“It was really, I would say, a breakthrough for battery research. It’s an extremely useful tool for industry. The reason why Tesla wants to work with us is not because of the off the shelf tools that they can also buy. They want access to techniques like this.”
Burns, through Novonix, now sells the ultra high-precision charger in more compact form than the 1.0 version at Dalhousie.
But the inventor spirit remains and the Dahn Research Group is still spinning out new “machines that make the machines” (to borrow a phrase from Tesla CEO, Elon Musk).
Better batteries, bigger problems
Down the hallway and in a different, far brighter room from Burns’ charger Metzger stands beside a row of red metal boxes. It looks half built, but still very complicated.
And it is.
Metzger’s specialty is studying the gas emitted by battery cells during the cycling process. Sometimes battery materials can interact and create a “side reaction,” which makes unwanted gas emissions. These emissions, if high enough, can destabilize the battery and cause it to fail or worse.
Most of the tour, in fact, has been interspersed with Metzger giving rapid fire explanations and scenarios detailing every conceivable angle about the issue of unwanted gas build up.
The short version is gas build up is bad. Researchers, like Metzger, need a tool to measure what the gases are and how much of each is being produced in the battery cell during the cycling process to help them find out how and why this happens and how to solve for it.
Unfortunately, there was no Amazon product available on next-day delivery for Metzger to order. So, he’s spent several years writing proposals to secure funding to build his own gas measuring machine in the hopes of solving his problem.
“It’s called a multi-channel on-line electrochemical mass spectrometer,” says Metzger of his invention. Once operational, the six-chambered machine will use a series of tubes, chambers and magnets to isolate all the gases being emitted from a battery cell as well as measuring how much of each gas is being produced while the cell cycles.
“It is very important for us. We need to understand when the gases are coming out, under which conditions, which temperatures [and] which voltages so that we can fix it. You’re seeing the first one in the world, but we don’t know if it will work,” adds Metzger.
Always room for improvement
There are 118 known elements in the periodic table.
So far, Canada has classified 31 of them as “critical battery minerals.” But that doesn’t mean the purest version of these minerals are the only ingredients a battery will contain.
While science is rules and principles, innovation is an art. Sometimes it demands researchers be able to apply a creative flair to their work.
For instance, says Metzger, traditionally sodium-ion battery cells (a promising new battery chemistry) must be manufactured in a dry room because the active materials can react with the water in the open air. “So, you can imagine how expensive that is to build a facility like this.”
But, in early 2023, one of Metzger’s students, Dr. Libin Zhang, tried adding two per cent calcium to his battery materials to see if he could stop this unwanted reaction in the battery making process.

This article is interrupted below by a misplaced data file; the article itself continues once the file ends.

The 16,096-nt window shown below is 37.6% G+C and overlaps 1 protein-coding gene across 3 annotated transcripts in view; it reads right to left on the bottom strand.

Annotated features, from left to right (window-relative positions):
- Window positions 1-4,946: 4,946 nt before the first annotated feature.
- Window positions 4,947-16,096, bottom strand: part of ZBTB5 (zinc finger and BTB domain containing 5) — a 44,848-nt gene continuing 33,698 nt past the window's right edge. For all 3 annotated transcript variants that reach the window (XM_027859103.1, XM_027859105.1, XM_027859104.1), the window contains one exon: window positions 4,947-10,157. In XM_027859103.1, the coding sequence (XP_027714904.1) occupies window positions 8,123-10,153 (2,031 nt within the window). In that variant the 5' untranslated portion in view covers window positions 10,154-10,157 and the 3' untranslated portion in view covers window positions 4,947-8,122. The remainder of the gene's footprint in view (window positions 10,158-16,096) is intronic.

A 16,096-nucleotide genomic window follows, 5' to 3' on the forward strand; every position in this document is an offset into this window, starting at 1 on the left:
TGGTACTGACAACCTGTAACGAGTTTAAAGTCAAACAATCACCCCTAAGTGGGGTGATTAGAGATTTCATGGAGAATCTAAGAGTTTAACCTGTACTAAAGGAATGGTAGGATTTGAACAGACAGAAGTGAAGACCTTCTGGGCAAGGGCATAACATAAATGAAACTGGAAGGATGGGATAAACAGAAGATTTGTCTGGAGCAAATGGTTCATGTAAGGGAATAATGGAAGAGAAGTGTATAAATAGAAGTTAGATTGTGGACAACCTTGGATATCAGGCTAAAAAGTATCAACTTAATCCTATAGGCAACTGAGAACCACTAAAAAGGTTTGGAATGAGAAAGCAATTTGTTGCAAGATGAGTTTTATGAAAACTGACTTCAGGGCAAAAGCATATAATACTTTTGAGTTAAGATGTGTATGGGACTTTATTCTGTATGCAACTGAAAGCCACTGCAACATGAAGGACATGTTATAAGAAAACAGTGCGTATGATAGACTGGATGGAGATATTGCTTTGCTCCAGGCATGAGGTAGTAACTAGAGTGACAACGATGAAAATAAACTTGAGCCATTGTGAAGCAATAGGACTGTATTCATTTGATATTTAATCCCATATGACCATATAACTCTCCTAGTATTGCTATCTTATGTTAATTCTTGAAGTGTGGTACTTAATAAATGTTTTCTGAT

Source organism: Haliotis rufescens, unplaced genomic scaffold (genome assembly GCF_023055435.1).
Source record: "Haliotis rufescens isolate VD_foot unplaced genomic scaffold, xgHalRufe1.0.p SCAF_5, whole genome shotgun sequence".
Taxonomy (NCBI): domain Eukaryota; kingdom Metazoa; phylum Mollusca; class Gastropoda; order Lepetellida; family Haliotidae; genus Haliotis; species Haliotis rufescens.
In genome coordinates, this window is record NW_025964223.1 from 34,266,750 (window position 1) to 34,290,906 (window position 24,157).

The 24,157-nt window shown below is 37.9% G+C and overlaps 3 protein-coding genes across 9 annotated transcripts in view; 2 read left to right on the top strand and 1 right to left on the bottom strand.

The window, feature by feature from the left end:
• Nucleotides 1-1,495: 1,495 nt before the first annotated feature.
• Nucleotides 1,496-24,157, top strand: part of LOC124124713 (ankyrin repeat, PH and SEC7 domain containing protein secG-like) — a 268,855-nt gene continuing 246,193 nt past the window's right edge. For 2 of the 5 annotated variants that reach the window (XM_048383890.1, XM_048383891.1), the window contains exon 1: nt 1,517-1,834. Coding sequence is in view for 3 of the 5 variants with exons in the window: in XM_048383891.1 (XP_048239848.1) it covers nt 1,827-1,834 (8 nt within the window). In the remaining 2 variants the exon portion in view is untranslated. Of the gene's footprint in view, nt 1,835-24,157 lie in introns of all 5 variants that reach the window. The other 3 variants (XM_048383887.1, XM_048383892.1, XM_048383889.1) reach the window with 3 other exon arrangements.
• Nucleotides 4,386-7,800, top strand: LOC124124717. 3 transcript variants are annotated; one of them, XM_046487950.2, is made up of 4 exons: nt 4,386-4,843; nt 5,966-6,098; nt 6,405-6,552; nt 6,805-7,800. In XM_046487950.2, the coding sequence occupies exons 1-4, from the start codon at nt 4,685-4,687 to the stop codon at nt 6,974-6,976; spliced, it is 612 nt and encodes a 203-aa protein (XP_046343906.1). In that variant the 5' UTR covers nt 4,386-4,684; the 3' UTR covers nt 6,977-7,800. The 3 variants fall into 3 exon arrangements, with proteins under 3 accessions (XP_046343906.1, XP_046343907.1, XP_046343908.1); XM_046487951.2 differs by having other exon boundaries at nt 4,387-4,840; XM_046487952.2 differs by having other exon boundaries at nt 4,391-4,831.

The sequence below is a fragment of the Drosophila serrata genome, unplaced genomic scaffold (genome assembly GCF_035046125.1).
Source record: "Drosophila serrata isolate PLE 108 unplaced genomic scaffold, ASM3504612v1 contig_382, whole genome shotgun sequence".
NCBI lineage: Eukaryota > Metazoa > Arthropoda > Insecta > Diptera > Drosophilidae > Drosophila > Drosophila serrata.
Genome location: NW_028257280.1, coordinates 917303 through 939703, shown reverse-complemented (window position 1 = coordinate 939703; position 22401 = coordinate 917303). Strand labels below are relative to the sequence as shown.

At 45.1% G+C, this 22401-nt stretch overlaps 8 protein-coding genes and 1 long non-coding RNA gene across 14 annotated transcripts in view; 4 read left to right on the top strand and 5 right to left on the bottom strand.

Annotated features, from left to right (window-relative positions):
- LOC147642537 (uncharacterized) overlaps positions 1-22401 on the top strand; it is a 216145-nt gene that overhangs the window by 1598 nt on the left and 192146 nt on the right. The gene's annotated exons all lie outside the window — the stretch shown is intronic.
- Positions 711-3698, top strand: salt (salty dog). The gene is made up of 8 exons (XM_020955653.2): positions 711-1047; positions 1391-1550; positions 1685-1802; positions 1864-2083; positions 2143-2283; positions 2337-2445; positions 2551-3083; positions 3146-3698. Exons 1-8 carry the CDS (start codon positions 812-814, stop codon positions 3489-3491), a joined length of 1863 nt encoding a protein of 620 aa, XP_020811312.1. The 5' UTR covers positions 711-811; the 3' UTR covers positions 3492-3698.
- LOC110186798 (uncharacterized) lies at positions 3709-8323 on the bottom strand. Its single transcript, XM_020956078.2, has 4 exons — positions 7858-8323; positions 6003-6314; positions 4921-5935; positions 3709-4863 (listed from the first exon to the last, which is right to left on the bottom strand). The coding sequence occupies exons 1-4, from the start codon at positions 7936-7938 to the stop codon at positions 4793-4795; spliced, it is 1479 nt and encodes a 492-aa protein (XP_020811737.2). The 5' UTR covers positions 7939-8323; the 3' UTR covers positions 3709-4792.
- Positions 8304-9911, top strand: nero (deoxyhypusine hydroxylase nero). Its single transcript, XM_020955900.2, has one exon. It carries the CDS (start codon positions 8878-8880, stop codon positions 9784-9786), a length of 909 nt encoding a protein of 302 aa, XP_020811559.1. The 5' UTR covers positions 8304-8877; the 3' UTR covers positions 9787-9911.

“The materials were perfectly stable in air for a week. Total breakthrough,” says Metzger. “Now people can make these materials in factories, even if the humidity is a little high, and they don’t need to worry about it. That’s a huge deal.”
And earlier this year, another of Metzger’s students, Anu Adamson, had a major breakthrough after noticing unused cells sitting on shelves, inexplicably, self-discharging.
Why, Adamson and Metzger wondered, would this be happening? The batteries weren’t in use — had never been in use. So, there shouldn’t be any drain on their charge.
The team tested every component in the battery. They finally found that green tape, ubiquitous in battery cells to hold the components together and serving no other function, contains a polyethylene terephthalate polymer.
This polymer reacts with the chemicals in a battery, causing an electrode reaction, which drains the battery. It’s called a “parasitic reaction.”
“We didn’t think it would matter. But these tapes, it turns out, they’re actually quite important,” says Metzger. A simple fix to using a thinner, cheaper tape with a polypropylene adhesive solved the problem.
“That’s something that will be implemented in industry.”
These painstaking discoveries — adding calcium to battery materials to stabilize them and discovering a work around for the unwanted green tape polymer reaction — stand out as once every two- or three-year highlights in Metzger’s line of work.
And that, for Metzger, is the motivation to keep tinkering and tweaking, molecule by molecule sometimes, for that chemistry sweet spot that will yield the ideal battery.
“I wanted to do something where I can have impact on climate change and do something useful. We need to electrify everything and we need to do it by 2050, otherwise, we’re screwed,” says Metzger at the end of the two-hour tour.
“It’s a very shocking thought to me, but in 2050 I will be 65. I’ll go into retirement. So then at that time, you know, if I have made a good contribution to the field, I think then I will be happy.”